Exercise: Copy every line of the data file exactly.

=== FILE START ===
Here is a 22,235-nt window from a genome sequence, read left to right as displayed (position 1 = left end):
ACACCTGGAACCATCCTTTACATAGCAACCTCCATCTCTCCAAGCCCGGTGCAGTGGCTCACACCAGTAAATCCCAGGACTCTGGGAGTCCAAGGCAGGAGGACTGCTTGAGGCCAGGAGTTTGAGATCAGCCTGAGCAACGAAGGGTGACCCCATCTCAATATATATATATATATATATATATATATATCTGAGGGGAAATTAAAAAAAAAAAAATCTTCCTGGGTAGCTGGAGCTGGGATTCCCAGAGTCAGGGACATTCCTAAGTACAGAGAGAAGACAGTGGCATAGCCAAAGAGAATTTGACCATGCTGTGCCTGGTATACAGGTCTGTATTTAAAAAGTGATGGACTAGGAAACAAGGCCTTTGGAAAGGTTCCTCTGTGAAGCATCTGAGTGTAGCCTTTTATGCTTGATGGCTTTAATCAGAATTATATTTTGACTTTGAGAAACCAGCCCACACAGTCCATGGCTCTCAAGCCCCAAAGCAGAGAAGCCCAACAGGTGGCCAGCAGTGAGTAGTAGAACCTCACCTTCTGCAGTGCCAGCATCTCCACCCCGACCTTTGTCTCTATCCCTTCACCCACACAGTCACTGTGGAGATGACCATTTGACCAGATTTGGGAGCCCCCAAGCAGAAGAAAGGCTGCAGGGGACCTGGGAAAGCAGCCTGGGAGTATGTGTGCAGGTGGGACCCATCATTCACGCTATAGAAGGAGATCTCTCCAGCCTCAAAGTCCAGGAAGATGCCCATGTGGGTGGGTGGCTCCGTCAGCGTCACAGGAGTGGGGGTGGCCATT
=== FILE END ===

Here is a 22,235-nt window from a genome sequence, read left to right as displayed (position 1 = left end):
ACACCTGGAACCATCCTTTACATAGCAACCTCCATCTCTCCAAGCCCGGTGCAGTGGCTCACACCAGTAAATCCCAGGACTCTGGGAGTCCAAGGCAGGAGGACTGCTTGAGGCCAGGAGTTTGAGATCAGCCTGAGCAACGAAGGGTGACCCCATCTCAATATATATATATATATATATATATATATATCTGAGGGGAAATTAAAAAAAAAAAAATCTTCCTGGGTAGCTGGAGCTGGGATTCCCAGAGTCAGGGACATTCCTAAGTACAGAGAGAAGACAGTGGCATAGCCAAAGAGAATTTGACCATGCTGTGCCTGGTATACAGGTCTGTATTTAAAAAGTGATGGACTAGGAAACAAGGCCTTTGGAAAGGTTCCTCTGTGAAGCATCTGAGTGTAGCCTTTTATGCTTGATGGCTTTAATCAGAATTATATTTTGACTTTGAGAAACCAGCCCACACAGTCCATGGCTCTCAAGCCCCAAAGCAGAGAAGCCCAACAGGTGGCCAGCAGTGAGTAGTAGAACCTCACCTTCTGCAGTGCCAGCATCTCCACCCCGACCTTTGTCTCTATCCCTTCACCCACACAGTCACTGTGGAGATGACCATTTGACCAGATTTGGGAGCCCCCAAGCAGAAGAAAGGCTGCAGGGGACCTGGGAAAGCAGCCTGGGAGTATGTGTGCAGGTGGGACCCATCATTCACGCTATAGAAGGAGATCTCTCCAGCCTCAAAGTCCAGGAAGATGCCCATGTGGGTGGGTGGCTCCGTCAGCGTCACAGGAGTGGGGGTGGCCATT